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Category Archives: Civil Liberties

8 challenges for open government posed by emerging technology

Sunlight Foundation: 8 challenges for open government posed by emerging technology – “As 2018 begins, the big tent of open government holds both promise and peril, as nationalism, populism, low trust in institutions, and voter anger and apathy put years of gains at risk. We continue to see meaningful ways for better laws and policies to enable more open, accountable, ethical and effective governance at every level of government though the civic uses of technology, but it would be disingenuous to see the present through rosy glasses. (We watch Black Mirror, too.) 2017 was a bad year for Internet freedom, from the repeal of net neutrality in the USA to censorship, shutdowns, surveillance, and the poisoning of civic discourse online…We expect to confront fresh challenges posed by emerging technologies as well, making sense of how sunshine laws should adjust to novel context. In no particular order, here are eight areas that the press, public and governments have asked us about in recent months, with some thoughts about how lawmakers and regulators should adjust…”

Wired – The Golden Age of Free Speech?

It’s the [Democracy-Poisoning] Golden Age of Free Speech: “..In today’s networked environment, when anyone can broadcast live or post their thoughts to a social network, it would seem that censorship ought to be impossible. This should be the golden age of free speech. And sure, it is a golden age of free speech—if you can… Continue Reading

Americans See More News Bias; Most Can’t Name Neutral Source

Gallup News: “Americans’ perceptions of news media bias have increased significantly over the past generation. Thirty-two percent believe the news media are careful to separate fact from opinion, well below the 58% who held this view in 1984. Meanwhile, 66% currently agree that most news media do not do a good job of letting people… Continue Reading

Freedom in the World 2018 Democracy in Crisis

Freedom House – Freedom in the World 2018, Democracy in Crisis: “Democracy is in retreat globally and, some say, in the United States. Exacerbating the democratic backslide are authoritarian regimes such as Russia and China, which have increased both repression at home and efforts to export instability abroad. On the home front, indifference toward democratic… Continue Reading

Mandatory Minimum Sentencing of Federal Drug Offenses

Mandatory Minimum Sentencing of Federal Drug Offenses – CRS report via FAS – Charles Doyle, Senior Specialist in American Public Law, January 11, 2018: “As a general rule, federal judges must impose a minimum term of imprisonment upon defendants convicted of various controlled substance (drug) offenses and drug-related offenses. The severity of those sentences depends… Continue Reading

Martin Luther King’s entire FBI file as posted by the original Memory Hole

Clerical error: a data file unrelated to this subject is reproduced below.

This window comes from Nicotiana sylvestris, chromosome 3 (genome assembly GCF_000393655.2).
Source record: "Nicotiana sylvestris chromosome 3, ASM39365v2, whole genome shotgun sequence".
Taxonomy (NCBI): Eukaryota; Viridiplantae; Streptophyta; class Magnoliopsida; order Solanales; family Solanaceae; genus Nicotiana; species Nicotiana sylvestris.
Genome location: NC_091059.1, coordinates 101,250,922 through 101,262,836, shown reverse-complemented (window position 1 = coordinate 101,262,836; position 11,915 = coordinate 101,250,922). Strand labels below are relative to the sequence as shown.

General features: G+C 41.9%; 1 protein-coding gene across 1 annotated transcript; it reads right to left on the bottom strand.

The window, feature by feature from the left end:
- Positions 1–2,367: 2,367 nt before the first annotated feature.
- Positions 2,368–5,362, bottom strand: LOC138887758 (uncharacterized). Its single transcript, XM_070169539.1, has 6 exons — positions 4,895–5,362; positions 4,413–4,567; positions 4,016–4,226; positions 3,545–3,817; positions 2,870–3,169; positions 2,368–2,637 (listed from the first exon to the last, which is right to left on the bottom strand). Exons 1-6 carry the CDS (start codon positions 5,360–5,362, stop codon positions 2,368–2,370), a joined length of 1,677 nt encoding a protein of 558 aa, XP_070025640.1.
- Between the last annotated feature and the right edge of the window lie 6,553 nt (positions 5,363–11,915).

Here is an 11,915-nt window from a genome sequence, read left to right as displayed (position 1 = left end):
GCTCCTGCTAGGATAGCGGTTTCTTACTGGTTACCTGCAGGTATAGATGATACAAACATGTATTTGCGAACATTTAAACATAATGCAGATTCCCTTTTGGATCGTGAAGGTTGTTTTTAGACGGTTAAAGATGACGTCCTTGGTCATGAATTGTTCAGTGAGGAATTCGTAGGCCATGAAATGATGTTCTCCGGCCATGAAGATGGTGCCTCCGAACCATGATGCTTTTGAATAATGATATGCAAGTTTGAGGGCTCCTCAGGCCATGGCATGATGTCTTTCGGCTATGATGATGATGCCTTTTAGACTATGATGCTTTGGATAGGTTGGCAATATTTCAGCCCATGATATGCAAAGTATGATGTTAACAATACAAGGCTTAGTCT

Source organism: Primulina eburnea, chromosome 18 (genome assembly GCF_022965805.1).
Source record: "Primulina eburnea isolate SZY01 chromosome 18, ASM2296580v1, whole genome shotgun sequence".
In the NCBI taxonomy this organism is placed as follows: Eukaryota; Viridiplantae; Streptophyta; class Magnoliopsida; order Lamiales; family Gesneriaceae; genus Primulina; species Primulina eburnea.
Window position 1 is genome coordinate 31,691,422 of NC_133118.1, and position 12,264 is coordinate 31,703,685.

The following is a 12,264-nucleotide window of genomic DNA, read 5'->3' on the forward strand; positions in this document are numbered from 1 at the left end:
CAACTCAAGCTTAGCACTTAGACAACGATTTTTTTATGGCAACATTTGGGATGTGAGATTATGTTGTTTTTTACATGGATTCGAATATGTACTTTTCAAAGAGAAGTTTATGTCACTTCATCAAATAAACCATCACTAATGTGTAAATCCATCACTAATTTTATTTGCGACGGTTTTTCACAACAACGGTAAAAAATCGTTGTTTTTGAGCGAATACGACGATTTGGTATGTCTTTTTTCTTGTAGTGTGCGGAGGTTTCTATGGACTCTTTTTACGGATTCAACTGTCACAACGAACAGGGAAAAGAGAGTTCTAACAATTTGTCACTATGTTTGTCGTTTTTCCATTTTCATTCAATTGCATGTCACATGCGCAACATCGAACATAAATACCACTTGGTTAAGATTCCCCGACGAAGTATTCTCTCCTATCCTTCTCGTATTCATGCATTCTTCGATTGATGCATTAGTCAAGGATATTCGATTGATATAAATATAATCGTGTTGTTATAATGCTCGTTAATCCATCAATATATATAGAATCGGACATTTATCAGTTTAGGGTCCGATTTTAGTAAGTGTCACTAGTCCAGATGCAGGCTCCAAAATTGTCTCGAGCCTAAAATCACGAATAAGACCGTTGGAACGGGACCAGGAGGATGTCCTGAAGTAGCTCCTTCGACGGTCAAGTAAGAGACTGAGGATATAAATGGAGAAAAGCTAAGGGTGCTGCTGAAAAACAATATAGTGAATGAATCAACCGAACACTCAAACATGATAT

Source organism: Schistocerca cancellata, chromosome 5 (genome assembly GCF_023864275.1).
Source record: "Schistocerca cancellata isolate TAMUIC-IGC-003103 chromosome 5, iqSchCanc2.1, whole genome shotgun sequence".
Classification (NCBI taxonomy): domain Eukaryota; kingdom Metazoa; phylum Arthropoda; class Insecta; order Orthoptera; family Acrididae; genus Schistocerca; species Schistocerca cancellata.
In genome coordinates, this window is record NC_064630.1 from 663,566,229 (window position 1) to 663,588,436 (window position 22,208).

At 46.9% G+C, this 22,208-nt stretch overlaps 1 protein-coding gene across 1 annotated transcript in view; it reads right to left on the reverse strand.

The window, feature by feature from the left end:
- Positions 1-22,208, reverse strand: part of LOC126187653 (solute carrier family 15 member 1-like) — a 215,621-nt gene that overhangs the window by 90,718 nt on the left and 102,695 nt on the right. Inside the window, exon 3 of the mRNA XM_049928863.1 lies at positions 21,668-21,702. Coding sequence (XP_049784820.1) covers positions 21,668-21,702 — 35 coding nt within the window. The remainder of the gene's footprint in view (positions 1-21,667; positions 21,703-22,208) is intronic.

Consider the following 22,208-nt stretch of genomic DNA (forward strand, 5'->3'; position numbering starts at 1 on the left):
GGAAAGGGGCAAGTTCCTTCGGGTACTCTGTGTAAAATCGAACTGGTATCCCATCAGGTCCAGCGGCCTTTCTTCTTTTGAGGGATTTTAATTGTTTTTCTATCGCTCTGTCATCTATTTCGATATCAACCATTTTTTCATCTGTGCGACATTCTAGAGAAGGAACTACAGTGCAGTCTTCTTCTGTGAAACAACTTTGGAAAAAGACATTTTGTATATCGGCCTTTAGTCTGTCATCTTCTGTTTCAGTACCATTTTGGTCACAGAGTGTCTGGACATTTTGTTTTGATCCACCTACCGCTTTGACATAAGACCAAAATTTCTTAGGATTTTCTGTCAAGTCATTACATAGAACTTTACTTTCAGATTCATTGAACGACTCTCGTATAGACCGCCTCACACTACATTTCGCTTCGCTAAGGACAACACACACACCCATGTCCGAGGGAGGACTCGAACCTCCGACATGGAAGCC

Russ Kick – “The existence of MLK’s full file had been known in certain circles; many university libraries have it on microform/microfiche, and it’s been used as source material for numerous books through the years. So in 2008, I filed a FOIA request specifically asking for the entire thing on PDF. And I got it.… Continue Reading

LIS News – Ten Stories That Shaped 2017

LIS NEWS – Can you believe it’s almost 2018? That means it’s time to look back at some of the notable library-related stories from the past year. 10. Librarians Fight Fake News The problems with fake news caused many of us to revamp our web evaluation handouts into guides for spotting bogus information sources. 9.… Continue Reading

Trump Justice Department Pushes for Citizenship Question on Census, Alarming Experts

ProPublica: “Two members of Congress are pushing back against a proposal by the Justice Department to add a question on citizenship to the 2020 census. In a letter sent to Commerce Secretary Wilbur Ross, who has the authority to decide on census questions, Reps. Jose Serrano and Grace Meng, both New York Democrats, call on… Continue Reading

Women and Men in STEM Often at Odds Over Workplace Equity

“For women working in science, technology, engineering or math (STEM) jobs, the workplace is a different, sometimes more hostile environment than the one their male coworkers experience. Discrimination and sexual harassment are seen as more frequent, and gender is perceived as more of an impediment than an advantage to career success. Three groups of women… Continue Reading

California Senate to Hear EFF’s License Plate Cover Bill

EFF – “Across the country, private companies are deploying vehicles mounted with automated license plate readers (ALPRs) to drive up and down streets to document the travel patterns of everyday drivers. These systems take photos of every license plate they see, tag them with time and location, and upload them to a central database. These… Continue Reading

Crossing the Line: What Counts as Online Harassment?

Americans agree that certain behaviors constitute online harassment, but they are more divided on others – “Pew Research Center surveys have found that online harassment is a common phenomenon in the digital lives of many Americans, and that a majority of Americans feel harassment online is a major problem. Even so, there is considerable debate… Continue Reading

Immigration Court Backlog Tops 650,000

“During the first two months of FY 2018, the Immigration Court number of pending cases climbed by an additional 30,000. According to the latest case-by-case court records, the backlog at the end of November 2017 had reached 658,728, up from 629,051 at the end of September 2017. Despite the hiring of many additional immigration judges,… Continue Reading